Sexual harassment happens in nonprofits, too

Written by Julia Spann

Nearly everyone who works for a nonprofit is guided by a desire to help others and improve the world around them.

Occasionally, predators are drawn to our work, too. At SAFE and other human service organizations, we are in close contact with particularly vulnerable groups. Tragically, some people see that as an opportunity.

Nonprofits are as vulnerable as – and at times more vulnerable than – the general population because of the people we often serve, the scarcity of resources, and the cult of personality that surrounds many nonprofits. We owe it to ourselves and the people in our care to be hyper vigilant.

From my experience at SAFE and other nonprofits, while we are not culturally infused to be places where people who abuse power and treat others disrespectfully are drawn to work, we are not exempt from the norms, expectations, and experiences of our larger culture.

Employees at SAFE have been victims, used their power inappropriately, used violence, and been confused about consent. We educate ourselves about the cycle of violence, however, we are not exempt from the power struggles that breed abuse.

A constant concern

My mind is rotating through the scenarios we have dealt with at SAFE in my 20 years here: Child molesters drawn to work with vulnerable children, a staff person using their position to take advantage of people who don’t speak the dominant language, supervisors using their positions to sexually harass supervisees (yep – we’ve had it happen), major donors using their positions to sexually harass staff (has happened to me more than once).

Nonprofits, as well as governmental agencies, run the risk of attracting employees who perpetrate abuse against vulnerable people because we serve vulnerable people. That is what people who abuse others do – they find the vulnerabilities and the opportunities and insidiously insert themselves.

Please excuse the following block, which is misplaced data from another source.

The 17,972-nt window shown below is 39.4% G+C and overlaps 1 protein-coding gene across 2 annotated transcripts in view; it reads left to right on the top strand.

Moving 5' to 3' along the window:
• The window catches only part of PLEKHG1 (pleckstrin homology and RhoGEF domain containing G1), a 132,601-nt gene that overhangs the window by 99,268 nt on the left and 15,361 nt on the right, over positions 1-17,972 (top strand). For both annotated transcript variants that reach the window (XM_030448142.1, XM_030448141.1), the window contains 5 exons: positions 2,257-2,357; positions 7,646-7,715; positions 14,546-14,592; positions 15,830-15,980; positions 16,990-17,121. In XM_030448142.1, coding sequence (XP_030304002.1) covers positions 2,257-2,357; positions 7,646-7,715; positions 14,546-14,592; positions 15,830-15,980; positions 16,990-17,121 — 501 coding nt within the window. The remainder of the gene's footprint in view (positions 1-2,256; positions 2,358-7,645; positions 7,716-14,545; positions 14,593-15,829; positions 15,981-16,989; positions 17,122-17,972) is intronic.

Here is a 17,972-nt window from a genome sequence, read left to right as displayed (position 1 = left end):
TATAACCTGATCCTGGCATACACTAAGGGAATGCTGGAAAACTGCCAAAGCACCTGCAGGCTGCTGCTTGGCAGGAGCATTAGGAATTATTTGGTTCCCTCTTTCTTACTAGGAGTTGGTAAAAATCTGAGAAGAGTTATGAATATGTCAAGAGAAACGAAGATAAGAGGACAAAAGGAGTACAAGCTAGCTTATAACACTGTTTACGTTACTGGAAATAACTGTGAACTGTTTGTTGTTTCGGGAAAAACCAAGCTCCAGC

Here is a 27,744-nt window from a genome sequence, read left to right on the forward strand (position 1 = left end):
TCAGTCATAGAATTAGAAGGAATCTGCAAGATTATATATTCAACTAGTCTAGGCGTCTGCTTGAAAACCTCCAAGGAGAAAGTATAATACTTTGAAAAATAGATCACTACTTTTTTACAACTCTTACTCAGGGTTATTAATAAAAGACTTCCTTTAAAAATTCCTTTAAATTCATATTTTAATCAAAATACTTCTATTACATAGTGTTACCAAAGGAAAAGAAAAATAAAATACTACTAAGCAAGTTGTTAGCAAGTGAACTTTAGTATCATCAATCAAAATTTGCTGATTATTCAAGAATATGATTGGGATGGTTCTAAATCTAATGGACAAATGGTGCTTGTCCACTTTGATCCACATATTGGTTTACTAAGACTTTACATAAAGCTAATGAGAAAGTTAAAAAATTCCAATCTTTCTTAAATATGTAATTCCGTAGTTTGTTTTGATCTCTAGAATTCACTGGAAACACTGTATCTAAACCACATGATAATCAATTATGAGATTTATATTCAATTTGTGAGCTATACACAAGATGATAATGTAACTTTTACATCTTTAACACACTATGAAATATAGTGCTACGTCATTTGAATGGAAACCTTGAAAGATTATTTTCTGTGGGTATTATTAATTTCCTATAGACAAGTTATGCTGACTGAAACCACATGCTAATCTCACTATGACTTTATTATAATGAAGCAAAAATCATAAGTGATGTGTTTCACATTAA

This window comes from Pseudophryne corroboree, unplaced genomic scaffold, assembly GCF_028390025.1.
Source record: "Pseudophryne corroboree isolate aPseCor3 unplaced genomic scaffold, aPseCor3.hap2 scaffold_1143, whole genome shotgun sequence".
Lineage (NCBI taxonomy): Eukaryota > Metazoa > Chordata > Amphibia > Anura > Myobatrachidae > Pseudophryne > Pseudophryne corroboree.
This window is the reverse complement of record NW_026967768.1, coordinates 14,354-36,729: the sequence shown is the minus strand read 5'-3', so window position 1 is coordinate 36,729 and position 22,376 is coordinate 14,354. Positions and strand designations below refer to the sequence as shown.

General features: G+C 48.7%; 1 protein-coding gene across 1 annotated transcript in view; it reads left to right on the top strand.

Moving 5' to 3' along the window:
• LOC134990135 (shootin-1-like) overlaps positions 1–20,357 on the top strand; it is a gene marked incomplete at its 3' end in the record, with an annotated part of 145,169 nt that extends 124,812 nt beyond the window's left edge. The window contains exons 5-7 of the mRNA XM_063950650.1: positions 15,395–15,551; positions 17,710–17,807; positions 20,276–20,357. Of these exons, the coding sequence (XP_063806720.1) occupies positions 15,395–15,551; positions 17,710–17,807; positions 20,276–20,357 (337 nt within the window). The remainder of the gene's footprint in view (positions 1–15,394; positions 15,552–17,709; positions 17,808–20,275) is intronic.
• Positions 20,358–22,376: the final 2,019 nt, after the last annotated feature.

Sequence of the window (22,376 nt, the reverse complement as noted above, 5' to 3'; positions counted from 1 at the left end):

Those of us who hold the important role of teaching, housing, advocating, and supporting vulnerable people have a duty to be extra careful to protect the people we serve.

And then there is the nature of leadership in nonprofits. Oftentimes a charismatic leader or founder is highly admired by the staff and the community. The whole organization is focused on this person and there are no clear structures in place, especially in small organizations.

If sexual harassment occurs, especially if perpetrated by the leader, it can be extremely difficult for victims to come forward. The perpetrator has the admiration of the team. Speaking out could mean not being believed. Or if action is taken, what if that dismantles the organization? Will people lose their jobs? How will the lives of clients be affected?

Nonprofits set the standard

We also have to ensure that we are not leaning on a false belief that we are better than others. We too are products of our national, state and local culture; we too are bombarded daily by behaviors, attitudes, and norms that hold all the isms intact.

Most of us in nonprofits work diligently and successfully for good, but we’re not flawless. It is incumbent and ethical for us to be wary and humble, to examine, educate, and improve ourselves – this includes agency leaders and front line workers.

Finally, nonprofits have a special opportunity. We are considered the social conscious of the business world, and we can and should be setting the best standards in the hopes that others will follow.